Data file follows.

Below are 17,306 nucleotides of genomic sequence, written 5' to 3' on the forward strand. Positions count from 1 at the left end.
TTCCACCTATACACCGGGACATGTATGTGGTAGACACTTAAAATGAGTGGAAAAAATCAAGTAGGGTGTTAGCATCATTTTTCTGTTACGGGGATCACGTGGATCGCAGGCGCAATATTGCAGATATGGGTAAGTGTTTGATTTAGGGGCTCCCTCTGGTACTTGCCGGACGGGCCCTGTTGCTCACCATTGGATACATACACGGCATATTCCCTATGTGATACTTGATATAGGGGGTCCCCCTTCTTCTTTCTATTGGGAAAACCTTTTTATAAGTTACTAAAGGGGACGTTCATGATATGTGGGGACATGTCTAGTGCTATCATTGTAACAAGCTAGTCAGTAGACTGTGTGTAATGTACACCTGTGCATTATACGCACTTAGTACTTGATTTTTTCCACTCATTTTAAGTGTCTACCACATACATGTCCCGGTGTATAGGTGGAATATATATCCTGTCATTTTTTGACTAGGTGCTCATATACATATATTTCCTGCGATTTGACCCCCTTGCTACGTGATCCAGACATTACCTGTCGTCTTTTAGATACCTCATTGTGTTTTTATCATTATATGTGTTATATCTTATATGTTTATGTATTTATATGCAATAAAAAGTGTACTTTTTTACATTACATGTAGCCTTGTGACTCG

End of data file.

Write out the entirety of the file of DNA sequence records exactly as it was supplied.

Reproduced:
Below are 17,306 nucleotides of genomic sequence, written 5' to 3' on the forward strand. Positions count from 1 at the left end.
TTCCACCTATACACCGGGACATGTATGTGGTAGACACTTAAAATGAGTGGAAAAAATCAAGTAGGGTGTTAGCATCATTTTTCTGTTACGGGGATCACGTGGATCGCAGGCGCAATATTGCAGATATGGGTAAGTGTTTGATTTAGGGGCTCCCTCTGGTACTTGCCGGACGGGCCCTGTTGCTCACCATTGGATACATACACGGCATATTCCCTATGTGATACTTGATATAGGGGGTCCCCCTTCTTCTTTCTATTGGGAAAACCTTTTTATAAGTTACTAAAGGGGACGTTCATGATATGTGGGGACATGTCTAGTGCTATCATTGTAACAAGCTAGTCAGTAGACTGTGTGTAATGTACACCTGTGCATTATACGCACTTAGTACTTGATTTTTTCCACTCATTTTAAGTGTCTACCACATACATGTCCCGGTGTATAGGTGGAATATATATCCTGTCATTTTTTGACTAGGTGCTCATATACATATATTTCCTGCGATTTGACCCCCTTGCTACGTGATCCAGACATTACCTGTCGTCTTTTAGATACCTCATTGTGTTTTTATCATTATATGTGTTATATCTTATATGTTTATGTATTTATATGCAATAAAAAGTGTACTTTTTTACATTACATGTAGCCTTGTGACTCG